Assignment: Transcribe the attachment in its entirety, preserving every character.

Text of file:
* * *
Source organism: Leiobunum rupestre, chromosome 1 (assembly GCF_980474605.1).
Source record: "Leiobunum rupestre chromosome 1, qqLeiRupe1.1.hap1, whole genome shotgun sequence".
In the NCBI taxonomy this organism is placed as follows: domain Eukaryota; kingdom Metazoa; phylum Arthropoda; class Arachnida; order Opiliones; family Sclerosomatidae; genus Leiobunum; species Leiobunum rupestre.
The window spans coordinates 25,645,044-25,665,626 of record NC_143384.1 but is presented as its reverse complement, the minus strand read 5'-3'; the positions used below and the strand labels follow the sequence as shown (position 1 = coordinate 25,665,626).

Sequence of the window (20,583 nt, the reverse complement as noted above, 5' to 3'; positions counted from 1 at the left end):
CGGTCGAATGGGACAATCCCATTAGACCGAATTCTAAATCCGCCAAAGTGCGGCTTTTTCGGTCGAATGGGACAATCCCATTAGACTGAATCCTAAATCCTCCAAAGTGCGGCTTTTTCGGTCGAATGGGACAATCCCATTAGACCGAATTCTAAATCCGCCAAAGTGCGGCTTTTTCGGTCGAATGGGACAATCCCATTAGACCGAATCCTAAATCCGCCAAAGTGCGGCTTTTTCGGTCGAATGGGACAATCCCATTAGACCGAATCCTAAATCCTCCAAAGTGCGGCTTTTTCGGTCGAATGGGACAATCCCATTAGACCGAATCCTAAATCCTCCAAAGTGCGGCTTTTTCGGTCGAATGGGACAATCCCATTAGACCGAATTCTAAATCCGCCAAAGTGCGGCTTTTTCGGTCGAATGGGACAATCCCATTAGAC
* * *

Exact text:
Source organism: Leiobunum rupestre, chromosome 1 (assembly GCF_980474605.1).
Source record: "Leiobunum rupestre chromosome 1, qqLeiRupe1.1.hap1, whole genome shotgun sequence".
In the NCBI taxonomy this organism is placed as follows: domain Eukaryota; kingdom Metazoa; phylum Arthropoda; class Arachnida; order Opiliones; family Sclerosomatidae; genus Leiobunum; species Leiobunum rupestre.
The window spans coordinates 25,645,044-25,665,626 of record NC_143384.1 but is presented as its reverse complement, the minus strand read 5'-3'; the positions used below and the strand labels follow the sequence as shown (position 1 = coordinate 25,665,626).

Sequence of the window (20,583 nt, the reverse complement as noted above, 5' to 3'; positions counted from 1 at the left end):
CGGTCGAATGGGACAATCCCATTAGACCGAATTCTAAATCCGCCAAAGTGCGGCTTTTTCGGTCGAATGGGACAATCCCATTAGACTGAATCCTAAATCCTCCAAAGTGCGGCTTTTTCGGTCGAATGGGACAATCCCATTAGACCGAATTCTAAATCCGCCAAAGTGCGGCTTTTTCGGTCGAATGGGACAATCCCATTAGACCGAATCCTAAATCCGCCAAAGTGCGGCTTTTTCGGTCGAATGGGACAATCCCATTAGACCGAATCCTAAATCCTCCAAAGTGCGGCTTTTTCGGTCGAATGGGACAATCCCATTAGACCGAATCCTAAATCCTCCAAAGTGCGGCTTTTTCGGTCGAATGGGACAATCCCATTAGACCGAATTCTAAATCCGCCAAAGTGCGGCTTTTTCGGTCGAATGGGACAATCCCATTAGAC